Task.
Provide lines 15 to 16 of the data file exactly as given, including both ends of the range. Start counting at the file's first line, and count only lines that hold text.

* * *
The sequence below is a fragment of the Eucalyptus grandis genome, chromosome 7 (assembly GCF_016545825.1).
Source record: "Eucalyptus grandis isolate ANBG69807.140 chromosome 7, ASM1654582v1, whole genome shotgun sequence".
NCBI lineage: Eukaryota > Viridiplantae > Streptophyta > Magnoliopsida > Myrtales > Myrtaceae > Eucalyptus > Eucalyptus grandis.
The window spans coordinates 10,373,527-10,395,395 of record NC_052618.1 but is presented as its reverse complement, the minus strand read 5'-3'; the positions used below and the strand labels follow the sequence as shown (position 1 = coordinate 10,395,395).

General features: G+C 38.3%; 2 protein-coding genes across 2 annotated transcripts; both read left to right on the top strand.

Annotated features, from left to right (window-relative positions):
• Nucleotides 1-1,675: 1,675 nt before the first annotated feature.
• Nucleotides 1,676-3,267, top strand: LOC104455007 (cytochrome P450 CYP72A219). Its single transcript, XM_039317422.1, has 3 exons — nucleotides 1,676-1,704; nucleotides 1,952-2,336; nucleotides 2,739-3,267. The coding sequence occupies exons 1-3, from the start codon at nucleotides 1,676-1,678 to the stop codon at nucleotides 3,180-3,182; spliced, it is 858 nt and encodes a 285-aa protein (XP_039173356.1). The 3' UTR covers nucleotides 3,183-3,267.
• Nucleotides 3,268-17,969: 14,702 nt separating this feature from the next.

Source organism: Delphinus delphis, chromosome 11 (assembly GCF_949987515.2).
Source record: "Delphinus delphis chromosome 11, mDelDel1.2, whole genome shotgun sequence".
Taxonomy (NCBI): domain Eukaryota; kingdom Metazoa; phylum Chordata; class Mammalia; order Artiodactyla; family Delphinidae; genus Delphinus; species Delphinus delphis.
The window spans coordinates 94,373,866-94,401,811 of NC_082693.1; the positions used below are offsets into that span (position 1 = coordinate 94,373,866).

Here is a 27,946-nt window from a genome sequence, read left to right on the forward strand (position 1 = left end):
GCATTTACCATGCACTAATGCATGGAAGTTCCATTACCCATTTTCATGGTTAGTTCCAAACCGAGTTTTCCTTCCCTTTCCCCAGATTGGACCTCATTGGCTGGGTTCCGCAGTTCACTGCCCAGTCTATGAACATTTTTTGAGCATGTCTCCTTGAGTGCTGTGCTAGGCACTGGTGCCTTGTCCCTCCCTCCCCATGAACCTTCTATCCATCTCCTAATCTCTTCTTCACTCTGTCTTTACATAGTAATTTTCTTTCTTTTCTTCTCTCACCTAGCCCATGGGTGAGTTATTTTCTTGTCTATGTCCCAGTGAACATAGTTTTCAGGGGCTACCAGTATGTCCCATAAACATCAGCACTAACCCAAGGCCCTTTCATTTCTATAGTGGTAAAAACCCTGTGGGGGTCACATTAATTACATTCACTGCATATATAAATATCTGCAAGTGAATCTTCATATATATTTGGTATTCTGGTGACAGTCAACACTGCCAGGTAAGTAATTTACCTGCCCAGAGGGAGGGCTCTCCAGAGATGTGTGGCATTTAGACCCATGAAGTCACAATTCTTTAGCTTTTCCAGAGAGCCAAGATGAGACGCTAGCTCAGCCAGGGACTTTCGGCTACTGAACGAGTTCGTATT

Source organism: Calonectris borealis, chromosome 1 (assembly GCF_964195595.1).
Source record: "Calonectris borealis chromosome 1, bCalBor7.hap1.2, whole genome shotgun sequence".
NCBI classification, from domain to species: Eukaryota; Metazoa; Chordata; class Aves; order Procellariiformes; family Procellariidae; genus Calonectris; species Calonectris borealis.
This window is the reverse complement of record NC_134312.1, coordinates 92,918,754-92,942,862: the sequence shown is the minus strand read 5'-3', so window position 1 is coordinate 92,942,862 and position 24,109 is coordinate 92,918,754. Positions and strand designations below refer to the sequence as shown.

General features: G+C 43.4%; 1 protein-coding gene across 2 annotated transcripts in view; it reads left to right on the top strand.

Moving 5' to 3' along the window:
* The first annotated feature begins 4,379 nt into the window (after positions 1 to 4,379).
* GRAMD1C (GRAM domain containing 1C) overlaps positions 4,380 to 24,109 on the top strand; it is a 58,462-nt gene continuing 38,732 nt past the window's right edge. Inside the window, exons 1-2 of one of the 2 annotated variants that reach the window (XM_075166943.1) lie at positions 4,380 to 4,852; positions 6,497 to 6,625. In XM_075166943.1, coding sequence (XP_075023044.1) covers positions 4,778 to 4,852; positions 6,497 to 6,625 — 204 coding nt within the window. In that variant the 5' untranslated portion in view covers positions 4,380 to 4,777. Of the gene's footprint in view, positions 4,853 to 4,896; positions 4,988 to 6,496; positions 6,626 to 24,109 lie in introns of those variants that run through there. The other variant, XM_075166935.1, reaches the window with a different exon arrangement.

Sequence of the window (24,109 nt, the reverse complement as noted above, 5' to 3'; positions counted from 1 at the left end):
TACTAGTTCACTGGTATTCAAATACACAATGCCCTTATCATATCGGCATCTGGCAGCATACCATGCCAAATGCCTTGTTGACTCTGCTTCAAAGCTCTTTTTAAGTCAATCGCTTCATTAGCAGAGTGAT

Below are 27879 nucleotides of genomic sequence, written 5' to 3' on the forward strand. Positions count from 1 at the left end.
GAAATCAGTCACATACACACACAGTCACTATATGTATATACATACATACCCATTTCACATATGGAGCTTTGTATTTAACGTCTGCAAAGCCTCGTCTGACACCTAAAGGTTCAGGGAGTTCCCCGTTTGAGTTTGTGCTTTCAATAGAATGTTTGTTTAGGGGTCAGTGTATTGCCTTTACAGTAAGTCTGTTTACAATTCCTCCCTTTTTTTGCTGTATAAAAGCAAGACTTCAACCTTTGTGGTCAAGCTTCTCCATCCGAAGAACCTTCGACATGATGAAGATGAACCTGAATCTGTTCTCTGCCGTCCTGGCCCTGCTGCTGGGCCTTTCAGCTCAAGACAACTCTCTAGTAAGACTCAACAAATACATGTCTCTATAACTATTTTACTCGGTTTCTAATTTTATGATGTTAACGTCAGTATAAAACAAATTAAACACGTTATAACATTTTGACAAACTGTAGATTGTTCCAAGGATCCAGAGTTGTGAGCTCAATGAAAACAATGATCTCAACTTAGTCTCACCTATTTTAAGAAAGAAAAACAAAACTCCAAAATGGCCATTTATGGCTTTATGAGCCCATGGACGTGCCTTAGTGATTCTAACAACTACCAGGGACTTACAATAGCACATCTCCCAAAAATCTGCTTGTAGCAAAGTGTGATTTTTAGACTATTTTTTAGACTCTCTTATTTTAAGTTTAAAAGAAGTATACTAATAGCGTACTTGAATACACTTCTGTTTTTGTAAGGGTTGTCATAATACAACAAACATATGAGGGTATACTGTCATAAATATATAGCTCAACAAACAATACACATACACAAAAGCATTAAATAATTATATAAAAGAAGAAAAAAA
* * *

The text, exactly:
GCATTTACCATGCACTAATGCATGGAAGTTCCATTACCCATTTTCATGGTTAGTTCCAAACCGAGTTTTCCTTCCCTTTCCCCAGATTGGACCTCATTGGCTGGGTTCCGCAGTTCACTGCCCAGTCTATGAACATTTTTTGAGCATGTCTCCTTGAGTGCTGTGCTAGGCACTGGTGCCTTGTCCCTCCCTCCCCATGAACCTTCTATCCATCTCCTAATCTCTTCTTCACTCTGTCTTTACATAGTAATTTTCTTTCTTTTCTTCTCTCACCTAGCCCATGGGTGAGTTATTTTCTTGTCTATGTCCCAGTGAACATAGTTTTCAGGGGCTACCAGTATGTCCCATAAACATCAGCACTAACCCAAGGCCCTTTCATTTCTATAGTGGTAAAAACCCTGTGGGGGTCACATTAATTACATTCACTGCATATATAAATATCTGCAAGTGAATCTTCATATATATTTGGTATTCTGGTGACAGTCAACACTGCCAGGTAAGTAATTTACCTGCCCAGAGGGAGGGCTCTCCAGAGATGTGTGGCATTTAGACCCATGAAGTCACAATTCTTTAGCTTTTCCAGAGAGCCAAGATGAGACGCTAGCTCAGCCAGGGACTTTCGGCTACTGAACGAGTTCGTATT

Source organism: Calonectris borealis, chromosome 1 (assembly GCF_964195595.1).